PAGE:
A kind-of brief shared early history of US-RSE

Published: Feb 6, 2022 by Vanessa Sochat, Daniel S. Katz, Ian Cosden, Christina Maimone, Charles Ferenbaugh, Sandra Gesing, Jeffrey Carver, Chris Hill, Nicole Brewer, Peter Vaillancourt, Mark Carroll, Peter Elmer

The history of a community is a valuable thing to know, including everything from early correspondence to how events unfolded and the culture at the time. We, the US Research Software Engineer Association, are finishing up our third year and starting our fourth, and while our history is still somewhat fresh in our minds, we see the importance of an effort to capture it. While events may be clear to us now, details will be buried in oblivion with many activities going on. The future community will not be able to see into our experiences, and it will become increasingly more challenging to understand how US-RSE grew from just a handful of people to a thriving community. This document aims to help with that, including not just written accounts but also historical documents to go along with them. This is a “kind-of-brief” history of US-RSE, the title inspired by the similar post about the UK RSE group, and it is a living document that we hope will be expanded as our community continues to grow.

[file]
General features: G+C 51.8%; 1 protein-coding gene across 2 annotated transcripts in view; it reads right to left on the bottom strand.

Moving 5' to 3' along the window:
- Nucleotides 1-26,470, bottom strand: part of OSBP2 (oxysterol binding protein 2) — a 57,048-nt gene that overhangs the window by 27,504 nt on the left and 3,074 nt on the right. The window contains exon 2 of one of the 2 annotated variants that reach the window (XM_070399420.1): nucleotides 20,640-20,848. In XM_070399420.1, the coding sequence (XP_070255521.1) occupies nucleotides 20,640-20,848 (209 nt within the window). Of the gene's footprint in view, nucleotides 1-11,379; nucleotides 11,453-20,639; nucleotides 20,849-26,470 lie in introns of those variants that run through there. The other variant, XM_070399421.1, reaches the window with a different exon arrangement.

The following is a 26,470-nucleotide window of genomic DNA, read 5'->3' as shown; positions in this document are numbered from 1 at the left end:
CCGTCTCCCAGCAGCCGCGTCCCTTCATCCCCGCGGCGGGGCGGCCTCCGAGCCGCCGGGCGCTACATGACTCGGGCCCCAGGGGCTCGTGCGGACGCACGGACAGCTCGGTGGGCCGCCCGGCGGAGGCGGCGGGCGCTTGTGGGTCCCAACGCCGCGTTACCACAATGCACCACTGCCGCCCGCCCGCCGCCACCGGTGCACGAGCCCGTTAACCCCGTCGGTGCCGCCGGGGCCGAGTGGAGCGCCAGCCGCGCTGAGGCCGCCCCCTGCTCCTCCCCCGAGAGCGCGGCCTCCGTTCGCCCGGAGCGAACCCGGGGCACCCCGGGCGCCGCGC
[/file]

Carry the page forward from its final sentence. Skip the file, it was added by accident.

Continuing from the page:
The Prehistoric Era